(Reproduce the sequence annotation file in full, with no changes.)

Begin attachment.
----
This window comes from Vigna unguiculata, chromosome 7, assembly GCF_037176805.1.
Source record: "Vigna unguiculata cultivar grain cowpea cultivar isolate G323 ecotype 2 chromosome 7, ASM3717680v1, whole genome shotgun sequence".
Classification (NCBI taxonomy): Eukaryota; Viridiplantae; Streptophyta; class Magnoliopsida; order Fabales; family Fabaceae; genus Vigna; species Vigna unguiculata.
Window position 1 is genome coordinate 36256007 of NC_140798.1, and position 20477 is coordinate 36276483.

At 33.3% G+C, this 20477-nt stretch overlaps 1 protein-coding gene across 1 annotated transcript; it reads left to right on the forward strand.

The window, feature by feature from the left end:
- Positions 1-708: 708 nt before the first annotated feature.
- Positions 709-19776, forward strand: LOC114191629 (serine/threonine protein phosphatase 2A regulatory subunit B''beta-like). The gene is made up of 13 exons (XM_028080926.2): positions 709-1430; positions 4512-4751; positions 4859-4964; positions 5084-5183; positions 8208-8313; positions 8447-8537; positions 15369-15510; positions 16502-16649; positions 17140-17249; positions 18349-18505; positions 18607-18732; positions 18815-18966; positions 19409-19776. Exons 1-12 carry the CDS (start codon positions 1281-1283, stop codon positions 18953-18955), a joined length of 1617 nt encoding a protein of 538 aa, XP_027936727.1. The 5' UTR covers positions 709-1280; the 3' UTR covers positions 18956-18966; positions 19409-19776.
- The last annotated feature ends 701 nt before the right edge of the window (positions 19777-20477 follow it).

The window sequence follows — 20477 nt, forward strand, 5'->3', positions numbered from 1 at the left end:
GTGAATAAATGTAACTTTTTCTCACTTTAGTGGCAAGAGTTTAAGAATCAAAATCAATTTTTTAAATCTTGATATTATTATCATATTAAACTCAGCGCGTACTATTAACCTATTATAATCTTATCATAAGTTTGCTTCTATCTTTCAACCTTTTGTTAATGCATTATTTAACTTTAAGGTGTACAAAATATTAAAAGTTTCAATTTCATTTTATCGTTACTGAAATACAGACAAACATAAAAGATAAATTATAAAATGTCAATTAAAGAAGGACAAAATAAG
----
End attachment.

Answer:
This window comes from Vigna unguiculata, chromosome 7, assembly GCF_037176805.1.
Source record: "Vigna unguiculata cultivar grain cowpea cultivar isolate G323 ecotype 2 chromosome 7, ASM3717680v1, whole genome shotgun sequence".
Classification (NCBI taxonomy): Eukaryota; Viridiplantae; Streptophyta; class Magnoliopsida; order Fabales; family Fabaceae; genus Vigna; species Vigna unguiculata.
Window position 1 is genome coordinate 36256007 of NC_140798.1, and position 20477 is coordinate 36276483.

At 33.3% G+C, this 20477-nt stretch overlaps 1 protein-coding gene across 1 annotated transcript; it reads left to right on the forward strand.

The window, feature by feature from the left end:
- Positions 1-708: 708 nt before the first annotated feature.
- Positions 709-19776, forward strand: LOC114191629 (serine/threonine protein phosphatase 2A regulatory subunit B''beta-like). The gene is made up of 13 exons (XM_028080926.2): positions 709-1430; positions 4512-4751; positions 4859-4964; positions 5084-5183; positions 8208-8313; positions 8447-8537; positions 15369-15510; positions 16502-16649; positions 17140-17249; positions 18349-18505; positions 18607-18732; positions 18815-18966; positions 19409-19776. Exons 1-12 carry the CDS (start codon positions 1281-1283, stop codon positions 18953-18955), a joined length of 1617 nt encoding a protein of 538 aa, XP_027936727.1. The 5' UTR covers positions 709-1280; the 3' UTR covers positions 18956-18966; positions 19409-19776.
- The last annotated feature ends 701 nt before the right edge of the window (positions 19777-20477 follow it).

The window sequence follows — 20477 nt, forward strand, 5'->3', positions numbered from 1 at the left end:
GTGAATAAATGTAACTTTTTCTCACTTTAGTGGCAAGAGTTTAAGAATCAAAATCAATTTTTTAAATCTTGATATTATTATCATATTAAACTCAGCGCGTACTATTAACCTATTATAATCTTATCATAAGTTTGCTTCTATCTTTCAACCTTTTGTTAATGCATTATTTAACTTTAAGGTGTACAAAATATTAAAAGTTTCAATTTCATTTTATCGTTACTGAAATACAGACAAACATAAAAGATAAATTATAAAATGTCAATTAAAGAAGGACAAAATAAG